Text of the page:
Nigerian fake currency scammers arrested in Ghana

A gang of 13 Nigerian currency swindlers has been arrested in Ghana.

The suspects were involved in printing and distributing counterfeit banknotes to unsuspecting victims, mostly foreign nationals.

A statement released by the National Security Secretariat and copied for the Ghana news agency says the gang, led by one Yassei Alia, a 45-year-old Syrian residing in the Eastern Legon and owner of the Hardford Auto Service in Accra, is with Danjuma Zakaria. Alhaji Mohammed, 49, and a Tema West resident were detained at a warehouse inside the NacCharter Cargo and Freight Company premises, near the KLM offices at Kotoka International Airport, approximately Monday 27 April at 5:30 pm.

A bundle of freshly printed counterfeit $ 100 bills, hidden in two large metal chests and a suitcase, were retrieved from the warehouse.

The statement said the amount was estimated at more than $ 5 million.

Other suspected accomplices arrested during the operation included Esther Omozee, Emad Aldali, Kamal Mohammed, Abdoulay Yakubu Osman and Samuel Ababio.

Others – John Denio, Desmond Do Dumenu, Alike Happiness, Prosper Chukwu, Victor Israel, Padi Christian Holdbrook.

In their warning statements, Yasei and Mohammed, who drove to the warehouse in the first car, denied knowing about the agreement.

He noted that under separate interrogation, Yassey, who had a Syrian passport, a diplomatic passport from the Republic of Guinea-Bissau, and a Nigerian national driver’s license issued in Ogun state, indicated that he went to the warehouse to argue with Kojo. , the alleged merchant and operator of the premises, in relation to the V8 engine which the latter imported on his own behalf.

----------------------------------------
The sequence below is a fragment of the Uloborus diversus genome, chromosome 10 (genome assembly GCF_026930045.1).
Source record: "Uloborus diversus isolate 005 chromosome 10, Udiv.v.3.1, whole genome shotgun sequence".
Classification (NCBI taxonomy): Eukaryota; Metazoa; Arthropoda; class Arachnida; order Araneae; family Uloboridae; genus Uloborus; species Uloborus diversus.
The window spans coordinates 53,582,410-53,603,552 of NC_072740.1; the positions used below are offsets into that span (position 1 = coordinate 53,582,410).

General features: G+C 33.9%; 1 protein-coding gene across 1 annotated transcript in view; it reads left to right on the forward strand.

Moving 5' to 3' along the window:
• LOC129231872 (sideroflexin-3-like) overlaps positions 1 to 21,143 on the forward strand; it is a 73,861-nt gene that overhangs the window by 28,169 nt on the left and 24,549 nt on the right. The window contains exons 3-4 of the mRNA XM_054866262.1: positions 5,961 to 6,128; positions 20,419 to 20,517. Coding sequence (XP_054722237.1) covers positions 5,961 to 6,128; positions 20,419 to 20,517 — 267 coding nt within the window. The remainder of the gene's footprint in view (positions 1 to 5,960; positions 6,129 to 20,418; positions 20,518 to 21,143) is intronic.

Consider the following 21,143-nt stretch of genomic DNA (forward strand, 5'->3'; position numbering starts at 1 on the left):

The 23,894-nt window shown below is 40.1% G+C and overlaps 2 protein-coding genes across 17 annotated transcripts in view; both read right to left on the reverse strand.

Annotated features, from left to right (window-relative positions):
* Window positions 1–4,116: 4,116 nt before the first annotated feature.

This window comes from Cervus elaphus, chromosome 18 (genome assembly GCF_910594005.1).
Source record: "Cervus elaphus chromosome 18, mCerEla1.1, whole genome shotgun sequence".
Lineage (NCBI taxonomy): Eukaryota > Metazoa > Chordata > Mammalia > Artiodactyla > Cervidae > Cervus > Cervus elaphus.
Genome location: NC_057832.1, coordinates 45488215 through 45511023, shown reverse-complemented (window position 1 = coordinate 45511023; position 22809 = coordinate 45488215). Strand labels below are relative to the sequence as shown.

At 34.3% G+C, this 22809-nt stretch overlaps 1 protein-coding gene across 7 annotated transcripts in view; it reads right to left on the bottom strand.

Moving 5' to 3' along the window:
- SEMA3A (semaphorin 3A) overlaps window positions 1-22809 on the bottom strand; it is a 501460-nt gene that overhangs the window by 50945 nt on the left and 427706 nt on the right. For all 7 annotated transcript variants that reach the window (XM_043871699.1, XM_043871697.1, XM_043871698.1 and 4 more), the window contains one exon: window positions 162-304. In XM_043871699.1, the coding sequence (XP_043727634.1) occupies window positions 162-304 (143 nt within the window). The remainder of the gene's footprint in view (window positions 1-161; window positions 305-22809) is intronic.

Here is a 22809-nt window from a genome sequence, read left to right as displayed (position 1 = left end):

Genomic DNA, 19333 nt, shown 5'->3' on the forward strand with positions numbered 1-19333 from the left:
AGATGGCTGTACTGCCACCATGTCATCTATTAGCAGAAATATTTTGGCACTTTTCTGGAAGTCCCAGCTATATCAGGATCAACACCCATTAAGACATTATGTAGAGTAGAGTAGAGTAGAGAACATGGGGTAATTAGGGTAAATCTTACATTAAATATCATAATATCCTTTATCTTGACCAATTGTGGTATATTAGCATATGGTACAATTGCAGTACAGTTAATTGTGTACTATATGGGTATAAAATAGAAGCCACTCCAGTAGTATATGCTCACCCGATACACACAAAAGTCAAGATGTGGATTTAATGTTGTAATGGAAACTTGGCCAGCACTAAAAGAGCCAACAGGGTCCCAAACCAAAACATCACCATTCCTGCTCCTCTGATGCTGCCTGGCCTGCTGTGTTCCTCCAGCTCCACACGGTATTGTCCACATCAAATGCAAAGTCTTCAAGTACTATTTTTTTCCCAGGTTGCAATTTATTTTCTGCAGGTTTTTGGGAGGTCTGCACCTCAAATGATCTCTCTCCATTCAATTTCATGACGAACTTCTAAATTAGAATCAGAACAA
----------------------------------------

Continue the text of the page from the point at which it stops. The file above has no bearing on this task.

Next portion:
Alhaji Mohammed said he applied for financial help from Kojo so that he could purchase a car in Holland.

The statement said that while Yassei claimed that Kojo sat in a meeting with them that day, Alhaji Mohammed indicated that Kojo was not on the premises during their visit and that while they were waiting for him, they were arrested.

He noted that two of the suspects interrogated separately confirmed Mohammed’s claim that Kojo had not been seen that day.

“According to intelligence, the group’s working methods suggest they are attracting unsuspecting victims, claiming they have access to millions of US dollars in Libya,” the statement said.

“Victims are given a free real amount of US dollars that they can spend as proof of the transaction’s authenticity.”

Convinced of this, the victims were asked to contribute huge amounts of dollars in travel expenses to help deliver those dollars to the victims.

After receiving the amount, the suspects hid the counterfeit dollars, hidden among several hundred genuine banknotes, for subsequent transfer to their victims.

Shortly after the arrest, a certain Bando, Alhaji-Ahmed, aka Alhaji Bamed, owner of Bamed Travel and Tours, who claims to be an employee of the president at the castle and a client of Yassi, verbally contacted the national security headquarters. attacked the head of the operation and promised to release the suspects.

He said Alhaji Bamed’s violent behavior suggests he may be involved, mainly while an investigation is underway.

He said national security officials had assured the Ghanaians that the government intended to rid the country of counterfeit currency syndicates and warned that those involved in the illegal activities would be arrested and treated accordingly.

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